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A guide to trusts, prenups and wealth protection upon divorce

AuthorsAmanda Long

A guide to trusts prenups and wealth protection upon divorce

Many avenues are available to help protect your financial interests in the event of a future divorce or the dissolution of a civil partnership.

Here, our family law expert Amanda Long demystifies the main options — including pre-nuptial agreements — and explains how trusts are dealt with following separation.


What is a trust?

In simple terms, a trust is a legal mechanism for managing assets or money.

The settlor (the person responsible for putting their assets into the trust) creates a trust for the benefit of third-party beneficiaries — most commonly, for family or friends. The asset or money is transferred by the settlor to designated trustees to ‘hold on trust’ (manage) for the beneficiaries. The trustees will hold the assets until a stipulated date (for example, until the death of the settlor or when a child turns 18), at which point the beneficiaries may have access.

You may already be using a trust without realising — for instance, if you own property in joint names with your partner or have a life insurance policy written in trust.


Are trusts protected from divorce?

It is a common misconception that interests held in trusts can automatically be excluded from the court’s jurisdiction when tasked with the distribution of assets upon divorce or the dissolution of a civil partnership. The way that a trust is treated during divorce/dissolution proceedings differs depending on its type.

The court has the unfettered power to ‘invade’ or ‘vary’ a trust under s.24(1)(c) of the Matrimonial Causes Act 1973 if it is found to have a ‘nuptial element’ (i.e., where there is a connection between the trust and the marriage). Since there is no strict definition of what is meant by a ‘nuptial element’, this is dealt with on a case-specific basis. Trusts set up in preparation for a marriage or civil partnership or to hold the family home are most likely to fall within the ‘nuptial’ category.

To determine whether a trust should be protected from divorce/dissolution, each person’s expectations of what they would have received from the trust if their marriage or civil partnership had continued will be assessed. Relevant considerations include when a trust was set up, the identities of the settlor/beneficiaries and the expressed intentions of the trust.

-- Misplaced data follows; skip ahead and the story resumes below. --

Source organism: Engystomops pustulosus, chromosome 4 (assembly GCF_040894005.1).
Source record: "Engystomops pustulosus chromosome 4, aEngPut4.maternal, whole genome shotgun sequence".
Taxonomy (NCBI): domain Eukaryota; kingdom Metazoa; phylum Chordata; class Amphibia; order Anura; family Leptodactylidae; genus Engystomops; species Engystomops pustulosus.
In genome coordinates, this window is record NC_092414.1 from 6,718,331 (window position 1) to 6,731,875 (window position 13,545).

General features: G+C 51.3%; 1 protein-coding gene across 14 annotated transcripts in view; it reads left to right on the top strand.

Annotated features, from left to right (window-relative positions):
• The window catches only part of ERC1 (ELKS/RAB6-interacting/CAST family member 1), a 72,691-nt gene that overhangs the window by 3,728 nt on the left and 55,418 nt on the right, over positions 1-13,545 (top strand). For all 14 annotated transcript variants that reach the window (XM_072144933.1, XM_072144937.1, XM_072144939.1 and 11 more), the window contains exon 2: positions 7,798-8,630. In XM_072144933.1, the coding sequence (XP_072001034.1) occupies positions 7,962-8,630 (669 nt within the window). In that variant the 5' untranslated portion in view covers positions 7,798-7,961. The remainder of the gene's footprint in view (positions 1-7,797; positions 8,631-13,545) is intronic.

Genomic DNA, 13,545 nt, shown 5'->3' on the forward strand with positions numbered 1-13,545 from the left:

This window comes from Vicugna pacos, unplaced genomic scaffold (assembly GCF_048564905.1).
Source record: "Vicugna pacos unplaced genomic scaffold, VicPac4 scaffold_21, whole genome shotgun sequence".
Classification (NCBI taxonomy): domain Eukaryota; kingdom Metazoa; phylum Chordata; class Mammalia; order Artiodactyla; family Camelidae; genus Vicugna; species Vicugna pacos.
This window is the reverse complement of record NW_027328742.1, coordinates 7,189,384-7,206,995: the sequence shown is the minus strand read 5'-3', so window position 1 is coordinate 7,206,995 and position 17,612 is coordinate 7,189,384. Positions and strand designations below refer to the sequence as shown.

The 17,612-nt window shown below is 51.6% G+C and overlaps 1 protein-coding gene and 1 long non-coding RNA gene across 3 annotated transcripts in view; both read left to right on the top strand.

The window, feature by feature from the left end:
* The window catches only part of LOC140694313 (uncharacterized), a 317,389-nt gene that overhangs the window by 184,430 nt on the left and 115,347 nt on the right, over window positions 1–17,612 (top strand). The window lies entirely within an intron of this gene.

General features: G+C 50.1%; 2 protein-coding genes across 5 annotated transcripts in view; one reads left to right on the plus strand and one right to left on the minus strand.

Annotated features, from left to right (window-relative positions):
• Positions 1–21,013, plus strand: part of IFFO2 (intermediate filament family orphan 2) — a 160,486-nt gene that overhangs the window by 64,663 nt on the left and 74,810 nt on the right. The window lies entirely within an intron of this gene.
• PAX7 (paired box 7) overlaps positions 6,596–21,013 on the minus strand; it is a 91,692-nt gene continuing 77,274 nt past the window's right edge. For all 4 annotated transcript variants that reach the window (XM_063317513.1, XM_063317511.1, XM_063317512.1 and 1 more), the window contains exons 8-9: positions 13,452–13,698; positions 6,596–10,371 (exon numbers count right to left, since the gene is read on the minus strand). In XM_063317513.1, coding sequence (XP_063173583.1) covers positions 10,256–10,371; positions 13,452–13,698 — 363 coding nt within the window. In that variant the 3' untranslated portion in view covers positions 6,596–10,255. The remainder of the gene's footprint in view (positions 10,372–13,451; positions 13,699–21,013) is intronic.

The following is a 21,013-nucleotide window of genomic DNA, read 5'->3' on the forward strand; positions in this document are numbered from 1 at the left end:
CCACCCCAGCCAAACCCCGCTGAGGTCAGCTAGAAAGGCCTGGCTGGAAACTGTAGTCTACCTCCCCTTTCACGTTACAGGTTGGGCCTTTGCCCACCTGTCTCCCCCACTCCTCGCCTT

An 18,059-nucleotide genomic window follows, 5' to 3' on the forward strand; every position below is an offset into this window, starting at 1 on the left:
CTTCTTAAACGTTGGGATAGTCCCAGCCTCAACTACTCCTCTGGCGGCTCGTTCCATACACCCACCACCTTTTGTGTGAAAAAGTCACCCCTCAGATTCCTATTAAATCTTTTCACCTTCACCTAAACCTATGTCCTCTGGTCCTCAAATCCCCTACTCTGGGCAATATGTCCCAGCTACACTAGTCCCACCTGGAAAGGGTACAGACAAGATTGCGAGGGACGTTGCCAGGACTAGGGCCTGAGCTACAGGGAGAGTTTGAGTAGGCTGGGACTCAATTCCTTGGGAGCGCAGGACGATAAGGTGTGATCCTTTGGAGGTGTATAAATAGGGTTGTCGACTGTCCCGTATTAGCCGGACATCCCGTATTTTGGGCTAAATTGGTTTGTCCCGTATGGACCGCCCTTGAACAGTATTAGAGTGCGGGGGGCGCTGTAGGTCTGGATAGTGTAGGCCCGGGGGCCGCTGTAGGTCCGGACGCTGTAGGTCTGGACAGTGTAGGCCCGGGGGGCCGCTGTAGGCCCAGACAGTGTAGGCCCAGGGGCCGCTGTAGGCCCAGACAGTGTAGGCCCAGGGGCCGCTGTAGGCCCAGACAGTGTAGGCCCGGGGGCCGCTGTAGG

The court’s powers in relation to nuptial trusts are wide-ranging, including the ability to change or appoint trustees, change beneficiaries or transfer money or assets out of the trust (even to non-beneficiaries). The court will only utilise this powerful tool to achieve a fair outcome in a divorce and meet the needs of the couple.


How are trusts handled in a divorce?

If you have a beneficial interest in a trust, although technically you are not the owner of the trust assets, your interest must still be disclosed during a divorce or dissolution. While there is no black-and-white method to determine when an interest in a trust will be taken into account on divorce, the following questions will be considered:

Upon divorce or dissolution the court can consider all ‘financial resources’ available to a couple to achieve the fairest outcome. This means that in reality, courts often look past the complex structure of trusts to examine the reality of what assets are available to the couple.

In the case of a fixed trust, it is usually straightforward to value a person’s beneficial interest, as this is clearly defined. The court will consider the extent of the beneficial interest, as well as when the funds will be accessible. For example, if a person has been receiving regular income from the trust, it is highly likely that the court will take this into account as part of a divorce or dissolution settlement. If there is no indication when the trust assets will become available, the court is more likely to disregard it.